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« Let the circle be unbroken | Main | Dickensmania! »

February 13, 2009

Give Me That Old-Time (Civil) Religion

Carradine [Ed. note: Steve Rempe, PFM website editor, is our newest blogger. His bio will be up on the contributors page sometime next week. Please join us in welcoming Steve to The Point! --GRD]

Norman Lear--the man who gave America All in the Family, The Jeffersons, and Sanford and Son--has produced a new anthem for the Obama Generation, a paean to the dawn of hope entitled "Born Again American."

There is a healthy dose of intentional irony in the title. Lear, in addition to producing half-hour morality plays packaged as sitcoms, has spent the last three decades fighting the perceived excesses of the "religious right" and its encroachment upon secular society, as founder and chairman of the board of People for the American Way.

There are several allusions to religion in the song--albeit in a very generic fashion. The chorus proclaims, "My Bible and my Bill of Rights/My creed's equality." When asked by U.S. News and World Report writer Dan Gilgoff if this indicates a softening on his position concerning strict separation of Church and state, Lear responds, "There should be a separation. Come into the discussion, that's what the song is about." (Lear also claims in the same interview that the development of the "religious left" is "a very positive development. That's what 'Born Again American' is about.") Songwriter Keith Carradine indicates in his comments that, in his mind, "my bible is The Bill Of Rights" (emphasis in original).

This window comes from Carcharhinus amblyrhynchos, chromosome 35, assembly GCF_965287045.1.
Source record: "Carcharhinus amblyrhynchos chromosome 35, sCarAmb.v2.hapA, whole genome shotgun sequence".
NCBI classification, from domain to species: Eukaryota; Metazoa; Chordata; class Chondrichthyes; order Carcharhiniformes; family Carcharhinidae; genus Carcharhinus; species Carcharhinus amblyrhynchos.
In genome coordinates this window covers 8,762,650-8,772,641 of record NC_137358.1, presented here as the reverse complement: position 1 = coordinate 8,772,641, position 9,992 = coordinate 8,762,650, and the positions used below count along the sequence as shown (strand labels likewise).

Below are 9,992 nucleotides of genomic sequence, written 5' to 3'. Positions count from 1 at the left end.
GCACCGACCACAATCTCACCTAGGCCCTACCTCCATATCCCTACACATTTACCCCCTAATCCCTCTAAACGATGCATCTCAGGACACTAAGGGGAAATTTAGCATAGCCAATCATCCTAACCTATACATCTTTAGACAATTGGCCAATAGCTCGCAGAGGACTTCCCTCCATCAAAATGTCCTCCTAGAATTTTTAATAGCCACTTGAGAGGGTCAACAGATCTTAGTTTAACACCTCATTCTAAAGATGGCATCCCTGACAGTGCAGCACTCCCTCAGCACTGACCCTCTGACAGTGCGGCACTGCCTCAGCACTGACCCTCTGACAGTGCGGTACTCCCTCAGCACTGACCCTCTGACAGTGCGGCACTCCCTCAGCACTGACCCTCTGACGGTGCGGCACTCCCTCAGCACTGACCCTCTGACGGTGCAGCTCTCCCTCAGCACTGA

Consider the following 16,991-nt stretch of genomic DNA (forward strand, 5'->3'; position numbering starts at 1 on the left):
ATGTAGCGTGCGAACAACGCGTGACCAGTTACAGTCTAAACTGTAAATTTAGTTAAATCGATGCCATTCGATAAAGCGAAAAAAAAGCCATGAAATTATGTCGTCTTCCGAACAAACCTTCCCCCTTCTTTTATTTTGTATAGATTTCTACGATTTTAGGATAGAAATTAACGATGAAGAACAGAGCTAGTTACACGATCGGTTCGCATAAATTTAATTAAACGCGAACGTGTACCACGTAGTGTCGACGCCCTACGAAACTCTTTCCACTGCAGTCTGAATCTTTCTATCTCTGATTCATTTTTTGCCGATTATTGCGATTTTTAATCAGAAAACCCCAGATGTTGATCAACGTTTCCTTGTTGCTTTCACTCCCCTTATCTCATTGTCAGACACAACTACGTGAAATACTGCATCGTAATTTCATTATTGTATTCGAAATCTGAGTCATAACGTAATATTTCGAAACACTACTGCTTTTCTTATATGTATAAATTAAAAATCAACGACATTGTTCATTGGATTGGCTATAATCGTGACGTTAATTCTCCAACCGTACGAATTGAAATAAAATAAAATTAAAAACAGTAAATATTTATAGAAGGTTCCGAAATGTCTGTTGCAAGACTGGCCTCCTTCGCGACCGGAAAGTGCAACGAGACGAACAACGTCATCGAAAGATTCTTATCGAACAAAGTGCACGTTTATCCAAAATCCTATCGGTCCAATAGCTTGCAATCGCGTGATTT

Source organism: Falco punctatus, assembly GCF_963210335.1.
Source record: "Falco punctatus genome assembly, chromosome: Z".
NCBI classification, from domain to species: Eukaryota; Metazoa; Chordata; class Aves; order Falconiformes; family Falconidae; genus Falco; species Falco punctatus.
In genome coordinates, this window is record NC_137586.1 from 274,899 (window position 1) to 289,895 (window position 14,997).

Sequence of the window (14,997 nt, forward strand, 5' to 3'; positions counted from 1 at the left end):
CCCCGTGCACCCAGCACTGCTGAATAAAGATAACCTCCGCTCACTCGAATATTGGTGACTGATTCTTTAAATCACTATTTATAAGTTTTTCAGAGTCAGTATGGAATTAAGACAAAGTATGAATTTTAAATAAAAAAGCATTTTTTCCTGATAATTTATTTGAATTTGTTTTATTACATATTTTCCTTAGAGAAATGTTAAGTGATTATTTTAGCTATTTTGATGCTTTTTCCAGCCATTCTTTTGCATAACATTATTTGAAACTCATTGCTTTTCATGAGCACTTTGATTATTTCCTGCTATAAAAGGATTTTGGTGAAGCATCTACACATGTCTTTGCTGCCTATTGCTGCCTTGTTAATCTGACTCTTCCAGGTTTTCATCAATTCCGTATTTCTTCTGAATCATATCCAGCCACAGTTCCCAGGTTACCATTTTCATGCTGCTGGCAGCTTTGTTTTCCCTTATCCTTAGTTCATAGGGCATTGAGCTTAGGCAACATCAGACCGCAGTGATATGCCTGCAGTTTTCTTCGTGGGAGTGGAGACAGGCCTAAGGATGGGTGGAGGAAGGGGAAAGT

Representatives of varying religious backgrounds are presented singing in the video--an Episcopal choir in California, a Jewish cantor and a Muslim singer at Mount Rushmore, a gospel choir from Harlem.

Perhaps the most interesting contributor is a gray-haired, bespectacled Unitarian pastor from Austin, Texas. Identifying himself as a "liberal pastor," the Rev. Davidson Loehr claims that he would "do anything" for Lear. "We met after he had read my 2004 sermon, 'Living under Fascism,' and I was hooked on him as soon as I met him," says Loehr. Loehr claims to have preached on honesty, integrity, and "salvation by character" for 25 years. "These are always necessary messages," says Loehr, "but seldom more so than since 2000--or 1980." (One does not need to be a political scientist to identify those years as the election years of Presidents George W. Bush and Ronald Reagan.)

There are several interesting questions raised by Lear's project. What is the role of religion in civil society? Is it desirable--or even possible--to create a civil religion that divorces the secular and the sacred? What exactly is "salvation by character," and who is doing the saving? And exactly what were these people before they became "Born Again Americans"? 

(Hat tip to Mollie Hemmingway at GetReligion.org; image © Born Again American)

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